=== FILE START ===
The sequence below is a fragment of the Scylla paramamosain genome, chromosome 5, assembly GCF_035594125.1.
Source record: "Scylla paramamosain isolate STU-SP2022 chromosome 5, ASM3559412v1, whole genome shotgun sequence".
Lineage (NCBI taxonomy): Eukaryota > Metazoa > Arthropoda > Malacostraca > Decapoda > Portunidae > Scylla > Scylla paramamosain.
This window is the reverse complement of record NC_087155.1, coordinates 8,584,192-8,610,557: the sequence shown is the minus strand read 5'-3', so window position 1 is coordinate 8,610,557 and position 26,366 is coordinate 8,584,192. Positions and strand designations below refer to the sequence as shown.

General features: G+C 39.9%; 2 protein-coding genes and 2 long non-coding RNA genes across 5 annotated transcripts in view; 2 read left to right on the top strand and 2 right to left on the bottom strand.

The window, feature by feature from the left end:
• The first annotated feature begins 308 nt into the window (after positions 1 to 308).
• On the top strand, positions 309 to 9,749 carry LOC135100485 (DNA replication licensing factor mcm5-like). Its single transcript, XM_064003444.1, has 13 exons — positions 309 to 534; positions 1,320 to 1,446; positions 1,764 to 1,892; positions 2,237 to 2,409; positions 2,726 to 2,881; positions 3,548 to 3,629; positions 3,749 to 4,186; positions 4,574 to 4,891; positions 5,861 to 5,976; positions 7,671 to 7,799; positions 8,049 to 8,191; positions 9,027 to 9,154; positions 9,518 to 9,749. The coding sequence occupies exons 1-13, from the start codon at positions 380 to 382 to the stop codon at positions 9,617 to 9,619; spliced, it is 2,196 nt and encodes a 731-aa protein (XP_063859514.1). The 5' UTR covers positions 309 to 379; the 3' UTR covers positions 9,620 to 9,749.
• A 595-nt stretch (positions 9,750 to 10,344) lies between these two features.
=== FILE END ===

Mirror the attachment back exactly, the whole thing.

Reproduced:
The sequence below is a fragment of the Scylla paramamosain genome, chromosome 5, assembly GCF_035594125.1.
Source record: "Scylla paramamosain isolate STU-SP2022 chromosome 5, ASM3559412v1, whole genome shotgun sequence".
Lineage (NCBI taxonomy): Eukaryota > Metazoa > Arthropoda > Malacostraca > Decapoda > Portunidae > Scylla > Scylla paramamosain.
This window is the reverse complement of record NC_087155.1, coordinates 8,584,192-8,610,557: the sequence shown is the minus strand read 5'-3', so window position 1 is coordinate 8,610,557 and position 26,366 is coordinate 8,584,192. Positions and strand designations below refer to the sequence as shown.

General features: G+C 39.9%; 2 protein-coding genes and 2 long non-coding RNA genes across 5 annotated transcripts in view; 2 read left to right on the top strand and 2 right to left on the bottom strand.

The window, feature by feature from the left end:
• The first annotated feature begins 308 nt into the window (after positions 1 to 308).
• On the top strand, positions 309 to 9,749 carry LOC135100485 (DNA replication licensing factor mcm5-like). Its single transcript, XM_064003444.1, has 13 exons — positions 309 to 534; positions 1,320 to 1,446; positions 1,764 to 1,892; positions 2,237 to 2,409; positions 2,726 to 2,881; positions 3,548 to 3,629; positions 3,749 to 4,186; positions 4,574 to 4,891; positions 5,861 to 5,976; positions 7,671 to 7,799; positions 8,049 to 8,191; positions 9,027 to 9,154; positions 9,518 to 9,749. The coding sequence occupies exons 1-13, from the start codon at positions 380 to 382 to the stop codon at positions 9,617 to 9,619; spliced, it is 2,196 nt and encodes a 731-aa protein (XP_063859514.1). The 5' UTR covers positions 309 to 379; the 3' UTR covers positions 9,620 to 9,749.
• A 595-nt stretch (positions 9,750 to 10,344) lies between these two features.